Journal of Health Psychology (J HEALTH PSYCHOL)

Publisher: SAGE Publications

Journal description

Journal of Health Psychology is an international forum for the best research in health psychology from around the world. It provides a platform for traditional empirical analyses as well as more qualitative andor critically oriented approaches. It also addresses the social contexts in which psychological and health processes are embedded.

Current impact factor: 1.88

Impact Factor Rankings

Additional details

5-year impact 1.78
Cited half-life 5.90
Immediacy index 0.22
Eigenfactor 0.01
Article influence 0.56
Website Journal of Health Psychology website
Other titles Journal of health psychology (Online)
ISSN 1461-7277
OCLC 41385030
Material type Document, Periodical, Internet resource
Document type Internet Resource, Computer File, Journal / Magazine / Newspaper

Publisher details

SAGE Publications

  • Pre-print
    • Author can archive a pre-print version
  • Post-print
    • Author can archive a post-print version
  • Conditions
    • Authors retain copyright
    • Pre-print on any website
    • Author's post-print on author's personal website, departmental website, institutional website or institutional repository
    • On other repositories including PubMed Central after 12 months embargo
    • Publisher copyright and source must be acknowledged
    • Publisher's version/PDF cannot be used
    • Post-print version with changes from referees comments can be used
    • "as published" final version with layout and copy-editing changes cannot be archived but can be used on secure institutional intranet
    • Must link to publisher version with DOI
    • Publisher last reviewed on 29/07/2015
  • Classification
    green

Publications in this journal

  • [Show abstract] [Hide abstract]
    ABSTRACT: This study main purpose was the validation of both French and German versions of a Perceived Neighborhood Social Cohesion Questionnaire. The sample group comprised 5065 Swiss men from the "Cohort Study on Substance Use Risk Factors." Multigroup Confirmatory factor analysis showed that a three-factor model fits the data well, which substantiates the generalizability of Perceived Neighborhood Social Cohesion Questionnaire factor structure, regardless of the language. The Perceived Neighborhood Social Cohesion Questionnaire demonstrated excellent homogeneity (α = 95) and split-half reliability (r = .96). The Perceived Neighborhood Social Cohesion Questionnaire was sensitive to community size and participants' financial situation, confirming that it also measures real social conditions. Finally, weak but frequent correlations between Perceived Neighborhood Social Cohesion Questionnaire and alcohol, cigarette, and cannabis dependence were measured.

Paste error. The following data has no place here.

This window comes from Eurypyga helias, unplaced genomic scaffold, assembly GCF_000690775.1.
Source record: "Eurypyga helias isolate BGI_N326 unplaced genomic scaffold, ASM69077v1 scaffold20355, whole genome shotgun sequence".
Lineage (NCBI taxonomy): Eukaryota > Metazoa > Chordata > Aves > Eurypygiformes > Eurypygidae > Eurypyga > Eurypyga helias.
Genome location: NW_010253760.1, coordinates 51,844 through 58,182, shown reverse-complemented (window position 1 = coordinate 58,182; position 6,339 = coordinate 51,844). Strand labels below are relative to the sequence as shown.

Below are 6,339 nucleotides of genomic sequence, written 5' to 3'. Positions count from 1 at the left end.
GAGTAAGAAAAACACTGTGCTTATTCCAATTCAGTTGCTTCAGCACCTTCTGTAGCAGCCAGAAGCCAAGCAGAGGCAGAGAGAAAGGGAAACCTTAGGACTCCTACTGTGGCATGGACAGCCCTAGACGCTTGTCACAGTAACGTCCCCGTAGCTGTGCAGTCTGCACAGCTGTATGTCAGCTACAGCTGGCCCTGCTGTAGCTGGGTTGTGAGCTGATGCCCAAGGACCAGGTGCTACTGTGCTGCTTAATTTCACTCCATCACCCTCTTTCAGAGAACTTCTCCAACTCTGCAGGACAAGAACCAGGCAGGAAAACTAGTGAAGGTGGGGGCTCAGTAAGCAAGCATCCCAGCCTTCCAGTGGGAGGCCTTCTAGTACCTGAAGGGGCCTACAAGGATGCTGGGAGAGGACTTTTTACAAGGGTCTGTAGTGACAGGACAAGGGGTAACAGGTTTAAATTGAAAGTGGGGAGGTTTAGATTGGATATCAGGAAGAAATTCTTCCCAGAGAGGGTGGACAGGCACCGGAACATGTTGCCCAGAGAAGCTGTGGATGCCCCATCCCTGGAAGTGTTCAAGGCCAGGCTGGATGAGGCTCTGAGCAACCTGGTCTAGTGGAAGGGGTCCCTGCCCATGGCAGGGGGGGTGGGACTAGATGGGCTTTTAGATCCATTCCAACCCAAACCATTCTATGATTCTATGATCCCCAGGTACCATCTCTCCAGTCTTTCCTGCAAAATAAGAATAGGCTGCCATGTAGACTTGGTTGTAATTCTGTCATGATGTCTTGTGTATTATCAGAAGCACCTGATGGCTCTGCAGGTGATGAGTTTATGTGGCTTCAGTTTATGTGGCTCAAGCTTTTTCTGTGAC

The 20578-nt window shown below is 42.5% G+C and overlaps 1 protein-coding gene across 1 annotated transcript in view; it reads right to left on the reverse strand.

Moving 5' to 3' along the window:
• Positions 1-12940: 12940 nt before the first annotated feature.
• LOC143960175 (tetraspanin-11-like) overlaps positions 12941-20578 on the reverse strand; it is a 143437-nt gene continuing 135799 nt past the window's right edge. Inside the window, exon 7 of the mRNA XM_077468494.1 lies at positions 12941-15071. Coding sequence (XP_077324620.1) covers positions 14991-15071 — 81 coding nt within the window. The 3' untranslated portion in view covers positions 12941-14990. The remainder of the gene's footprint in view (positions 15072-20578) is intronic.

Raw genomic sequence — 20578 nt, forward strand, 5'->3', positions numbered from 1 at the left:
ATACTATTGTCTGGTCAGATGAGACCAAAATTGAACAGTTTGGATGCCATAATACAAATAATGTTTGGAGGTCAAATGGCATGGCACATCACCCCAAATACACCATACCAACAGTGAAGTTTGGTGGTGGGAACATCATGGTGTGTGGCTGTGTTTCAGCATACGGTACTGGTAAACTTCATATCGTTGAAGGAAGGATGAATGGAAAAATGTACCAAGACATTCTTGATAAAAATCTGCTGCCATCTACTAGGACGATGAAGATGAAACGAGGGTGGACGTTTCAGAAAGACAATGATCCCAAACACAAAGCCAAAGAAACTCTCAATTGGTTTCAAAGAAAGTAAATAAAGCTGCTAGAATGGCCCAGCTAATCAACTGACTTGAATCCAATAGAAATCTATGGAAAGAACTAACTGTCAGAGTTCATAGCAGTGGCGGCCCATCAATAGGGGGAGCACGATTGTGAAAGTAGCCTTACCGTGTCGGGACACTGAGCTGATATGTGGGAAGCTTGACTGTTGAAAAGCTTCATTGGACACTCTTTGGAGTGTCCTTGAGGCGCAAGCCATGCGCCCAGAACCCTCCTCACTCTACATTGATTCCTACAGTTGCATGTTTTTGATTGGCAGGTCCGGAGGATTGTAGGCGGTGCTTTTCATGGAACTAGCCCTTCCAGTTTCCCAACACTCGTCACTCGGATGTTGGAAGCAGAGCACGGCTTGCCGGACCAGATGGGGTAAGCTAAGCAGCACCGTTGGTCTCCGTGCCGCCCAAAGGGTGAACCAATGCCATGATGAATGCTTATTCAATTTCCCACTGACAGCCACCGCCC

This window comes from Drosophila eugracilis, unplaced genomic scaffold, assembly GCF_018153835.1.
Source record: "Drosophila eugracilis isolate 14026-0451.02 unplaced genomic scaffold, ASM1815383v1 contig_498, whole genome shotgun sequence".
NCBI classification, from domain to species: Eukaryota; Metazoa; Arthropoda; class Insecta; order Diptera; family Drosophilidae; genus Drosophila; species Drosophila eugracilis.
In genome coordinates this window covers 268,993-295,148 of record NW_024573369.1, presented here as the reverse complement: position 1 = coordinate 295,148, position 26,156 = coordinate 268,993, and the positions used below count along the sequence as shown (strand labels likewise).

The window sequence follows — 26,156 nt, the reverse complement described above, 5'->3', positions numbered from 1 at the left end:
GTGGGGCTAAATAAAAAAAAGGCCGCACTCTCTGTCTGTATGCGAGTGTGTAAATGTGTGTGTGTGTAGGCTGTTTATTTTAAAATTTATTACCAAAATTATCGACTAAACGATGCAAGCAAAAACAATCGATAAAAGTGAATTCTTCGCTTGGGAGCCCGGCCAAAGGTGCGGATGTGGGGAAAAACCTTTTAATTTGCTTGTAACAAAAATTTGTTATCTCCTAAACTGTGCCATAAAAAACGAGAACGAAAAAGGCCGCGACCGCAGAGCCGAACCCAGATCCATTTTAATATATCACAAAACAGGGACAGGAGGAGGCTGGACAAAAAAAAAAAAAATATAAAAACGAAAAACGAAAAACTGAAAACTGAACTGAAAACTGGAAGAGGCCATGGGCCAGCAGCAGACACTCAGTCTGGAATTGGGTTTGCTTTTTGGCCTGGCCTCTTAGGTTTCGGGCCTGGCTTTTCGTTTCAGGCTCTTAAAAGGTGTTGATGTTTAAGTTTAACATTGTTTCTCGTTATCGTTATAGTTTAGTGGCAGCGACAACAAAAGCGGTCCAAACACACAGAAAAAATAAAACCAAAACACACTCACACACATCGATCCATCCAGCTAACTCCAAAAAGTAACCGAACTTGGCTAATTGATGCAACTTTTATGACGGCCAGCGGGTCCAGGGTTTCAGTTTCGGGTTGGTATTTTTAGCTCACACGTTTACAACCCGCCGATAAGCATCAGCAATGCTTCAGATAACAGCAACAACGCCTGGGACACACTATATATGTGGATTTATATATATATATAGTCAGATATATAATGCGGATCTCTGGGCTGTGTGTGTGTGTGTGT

No preview · Article · Mar 2016 · Journal of Health Psychology
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    ABSTRACT: This study focused on the contribution of the extended theory of planned behavior regarding intention to perform physical activity, adherence to physical activity, and its mediator role in the relationship between trust in the physician and adherence to physical activity, in a sample of 120 patients with type 2 diabetes. The results revealed that positive attitudes and perception of control predicted a stronger intention to do physical activity. The intention to do physical activity was the only predictor of adherence to physical activity. Planning mediated the relationship between trust in the physician and adherence. Implications for patients with type 2 diabetes are discussed.
    No preview · Article · Feb 2016 · Journal of Health Psychology
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    ABSTRACT: To assess satisfaction with care in acute spinal cord injury patients admitted to a specialized rehabilitation unit prior and after a tailored training in communication skills for the staff, the Picker Patient Experience-33 ((1) Content of the information, (2) Quality of the information, and (3) Quality of the relationship), the Spinal Cord Independence Measure-III, and the Hospital Anxiety and Depression Scale were administered. The more troublesome dimension regarding patients' satisfaction was content of the information, with 88.37 and 91.43 percent (pre/post-intervention) reporting problems with information provided concerning their rights, and 51.15 and 58.72 percent (pre/post-intervention) with the information received at discharge. Overall, functionality (Spinal Cord Independence Measure-III) improved at discharge, but Hospital Anxiety and Depression Scale pre/post-scores revealed to be high.
    No preview · Article · Feb 2016 · Journal of Health Psychology